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Dublin: 15 °C Friday 19 September, 2014

How much do fruit flies and fighter jets have in common? A lot, actually

And there’s a video to prove it.

A timelapse of how a fly takes evasive manoeuvres.
A timelapse of how a fly takes evasive manoeuvres.
Image: University of Washington

A NEW STUDY has found that fruit flies respond to predators much like fighter jets.

Researchers at the University of Washington used an array of hi-tech ultra-fast cameras to track how the flies react to danger.

The researchers found that their understanding of how the flies move and the reality were totally different.

“Although they have been described as swimming through the air, tiny flies actually roll their bodies just like aircraft in a banked turn to manoeuvre away from impending threats,” said Michael Dickinson, UW professor of biology and co-author of a paper on the findings in the new issue of the journal Science.

“We discovered that fruit flies alter course in less than one one-hundredth of a second, 50 times faster than we blink our eyes, and which is faster than we ever imagined.”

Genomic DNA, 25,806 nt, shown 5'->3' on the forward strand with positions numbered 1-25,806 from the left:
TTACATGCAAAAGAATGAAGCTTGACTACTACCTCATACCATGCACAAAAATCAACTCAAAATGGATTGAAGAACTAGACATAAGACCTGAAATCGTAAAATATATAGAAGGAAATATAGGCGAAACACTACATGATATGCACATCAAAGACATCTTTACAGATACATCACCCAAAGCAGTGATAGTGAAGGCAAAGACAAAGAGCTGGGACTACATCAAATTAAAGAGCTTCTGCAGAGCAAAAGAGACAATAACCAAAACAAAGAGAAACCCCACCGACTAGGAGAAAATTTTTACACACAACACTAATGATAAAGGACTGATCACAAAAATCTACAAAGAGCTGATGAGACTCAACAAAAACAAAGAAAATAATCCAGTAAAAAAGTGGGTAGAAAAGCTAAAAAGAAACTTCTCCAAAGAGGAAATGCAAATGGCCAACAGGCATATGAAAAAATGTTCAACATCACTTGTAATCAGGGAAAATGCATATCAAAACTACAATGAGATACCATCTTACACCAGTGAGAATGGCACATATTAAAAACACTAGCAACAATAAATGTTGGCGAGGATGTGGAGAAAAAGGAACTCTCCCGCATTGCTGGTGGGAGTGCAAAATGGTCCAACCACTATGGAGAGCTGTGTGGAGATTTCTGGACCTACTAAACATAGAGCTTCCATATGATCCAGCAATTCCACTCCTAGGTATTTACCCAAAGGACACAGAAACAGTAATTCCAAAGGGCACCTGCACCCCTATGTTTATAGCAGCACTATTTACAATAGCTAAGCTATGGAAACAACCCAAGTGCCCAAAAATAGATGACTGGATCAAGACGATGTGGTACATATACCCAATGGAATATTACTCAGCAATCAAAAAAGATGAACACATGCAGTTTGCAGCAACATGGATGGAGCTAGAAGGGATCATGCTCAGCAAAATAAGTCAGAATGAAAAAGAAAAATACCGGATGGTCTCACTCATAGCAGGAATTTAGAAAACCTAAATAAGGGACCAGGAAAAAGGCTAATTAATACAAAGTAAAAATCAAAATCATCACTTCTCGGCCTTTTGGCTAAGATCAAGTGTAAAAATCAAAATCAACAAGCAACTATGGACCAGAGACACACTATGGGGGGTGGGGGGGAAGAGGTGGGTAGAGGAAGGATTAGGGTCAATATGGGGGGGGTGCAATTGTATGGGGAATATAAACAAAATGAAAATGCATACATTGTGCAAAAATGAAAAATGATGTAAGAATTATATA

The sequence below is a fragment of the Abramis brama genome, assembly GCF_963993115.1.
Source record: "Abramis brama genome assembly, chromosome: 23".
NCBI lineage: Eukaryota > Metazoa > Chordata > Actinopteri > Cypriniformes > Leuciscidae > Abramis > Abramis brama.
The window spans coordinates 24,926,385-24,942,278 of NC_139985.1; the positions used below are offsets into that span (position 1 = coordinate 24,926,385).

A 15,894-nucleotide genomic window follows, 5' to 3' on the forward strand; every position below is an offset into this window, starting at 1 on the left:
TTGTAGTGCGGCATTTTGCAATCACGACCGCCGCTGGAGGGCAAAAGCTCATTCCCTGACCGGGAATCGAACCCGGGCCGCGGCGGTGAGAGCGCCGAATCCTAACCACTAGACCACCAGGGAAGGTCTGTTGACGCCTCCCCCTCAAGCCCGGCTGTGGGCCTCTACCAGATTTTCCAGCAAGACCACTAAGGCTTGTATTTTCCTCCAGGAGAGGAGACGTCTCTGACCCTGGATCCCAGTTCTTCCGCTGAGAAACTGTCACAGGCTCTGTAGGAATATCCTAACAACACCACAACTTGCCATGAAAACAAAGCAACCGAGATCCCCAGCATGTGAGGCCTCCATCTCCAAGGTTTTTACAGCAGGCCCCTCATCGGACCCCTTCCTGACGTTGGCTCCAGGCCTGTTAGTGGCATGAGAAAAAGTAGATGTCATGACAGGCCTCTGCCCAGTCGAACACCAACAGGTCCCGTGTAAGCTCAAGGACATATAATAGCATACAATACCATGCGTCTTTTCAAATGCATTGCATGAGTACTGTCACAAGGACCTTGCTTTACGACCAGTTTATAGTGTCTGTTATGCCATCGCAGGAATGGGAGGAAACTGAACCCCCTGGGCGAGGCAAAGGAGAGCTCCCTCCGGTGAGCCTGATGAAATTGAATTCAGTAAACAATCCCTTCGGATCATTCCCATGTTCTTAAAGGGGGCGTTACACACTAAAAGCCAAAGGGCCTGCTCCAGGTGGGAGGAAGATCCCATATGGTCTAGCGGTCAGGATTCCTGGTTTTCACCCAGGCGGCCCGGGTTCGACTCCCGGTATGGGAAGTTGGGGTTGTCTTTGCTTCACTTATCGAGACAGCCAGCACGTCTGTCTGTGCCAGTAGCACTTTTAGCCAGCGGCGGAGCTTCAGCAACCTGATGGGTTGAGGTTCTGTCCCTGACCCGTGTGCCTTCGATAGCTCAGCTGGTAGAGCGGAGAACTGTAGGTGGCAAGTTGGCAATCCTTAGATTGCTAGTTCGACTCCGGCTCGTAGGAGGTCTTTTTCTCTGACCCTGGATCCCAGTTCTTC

In the midst of a banked turn, the flies can roll on their sides 90 degrees or more, almost flying upside down at times.

The fruit fly, which is around the size of a sesame seed, can carry out the movements based on an extremely fast brain which, despite being the size of a grain of salt, has as much function as that of a mouse.

“How can such a small brain generate so many remarkable behaviors? A fly with a brain the size of a salt grain has the behavioral repertoire nearly as complex as a much larger animal such as a mouse. That’s a super interesting problem from an engineering perspective,” Dickinson said.

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